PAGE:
by Neeru Nanda. Rupa and Co., 2006. 201 pages. Rs. 195.

It is always exciting when a new South Asian writer appears on the scene. When that scene is uniquely South Asian—in Neeru Nanda’s case, Mumbai—one can look forward to a fresh voice devoid of the exotic catchwords (mangoes, arranged marriage, monsoon) that seem to populate popular South Asian fiction. Quite simply, Neeru Nanda delivers. She seems to have written her debut collection of short stories sans the fanfare that lesser South Asian writers who have published books in the United States have garnered. Without great fanfare, too, are these 11 stories, but that does not mean they lack surprise, illumination, or understanding. In fact, they are quiet, and powerful stories, in which the quotidian life is not so much highlighted, but revealed to us in all its ordinary splendor.

The title itself, If, suitably implies that all circumstances could just as well have been otherwise. “If” gives the sense of holding one’s breath and hints at the possibility of different outcomes.

The story “The Peak” is a heartbreaking and disturbing look at how the monetary preoccupations of the Western world may not only be meaningless to others around the world, but cause unintended grief. When Ramsingh sells his ancestral land, he is handed a check by an American woman who warns him, repeatedly and hopelessly, to take it to the bank immediately. Ramsingh’s downfall is that he has absolutely no concept of the amount of money he has suddenly been presented.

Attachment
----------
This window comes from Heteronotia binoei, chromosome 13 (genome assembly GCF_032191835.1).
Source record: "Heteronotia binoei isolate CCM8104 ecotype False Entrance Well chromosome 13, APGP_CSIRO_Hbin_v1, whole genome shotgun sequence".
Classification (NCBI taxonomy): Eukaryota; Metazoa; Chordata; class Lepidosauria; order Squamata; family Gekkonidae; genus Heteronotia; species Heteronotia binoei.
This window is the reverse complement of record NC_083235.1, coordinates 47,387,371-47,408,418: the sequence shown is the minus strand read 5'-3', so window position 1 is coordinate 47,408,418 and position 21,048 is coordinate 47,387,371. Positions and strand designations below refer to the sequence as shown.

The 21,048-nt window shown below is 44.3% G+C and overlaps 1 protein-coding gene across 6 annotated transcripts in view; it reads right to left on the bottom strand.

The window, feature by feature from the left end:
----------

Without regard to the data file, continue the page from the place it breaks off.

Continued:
In “His Father’s Funeral” Veer accompanies his friend Shankar along the funeral procession which carries his dead father. Parentage, dignity, and the protocol of widows and widowers becomes the preoccupation of the two boys, resulting in a less-than-auspicious ending to a life they were attempting to honor.

Interestingly, the last story in the book, “Sanskriti,” is the first chapter of a novel that Nanda is currently working on. The story bears a tiny inscription at the end: “A work in progress.” This is good news. The India that Nanda conjures is not self-conscious, it is not made for Western consumption, and is devoid of Indian stereotypes found in popular desi fiction published in the United States. Instead, the writer shows us life as it is, both urban and rural, the humanity inherent in everyday occurrences, and the mundane factors that lives hinge upon every day. She does this with simplicity of language whose overall effect is nothing short of beautiful. In her foreword she asserts: “IF is the soul of a story, without which, both real life and fiction would be robotic.” I quite agree

Michelle Reale lives and writes near Philadelphia, and is devoted to the study of South Asian literature.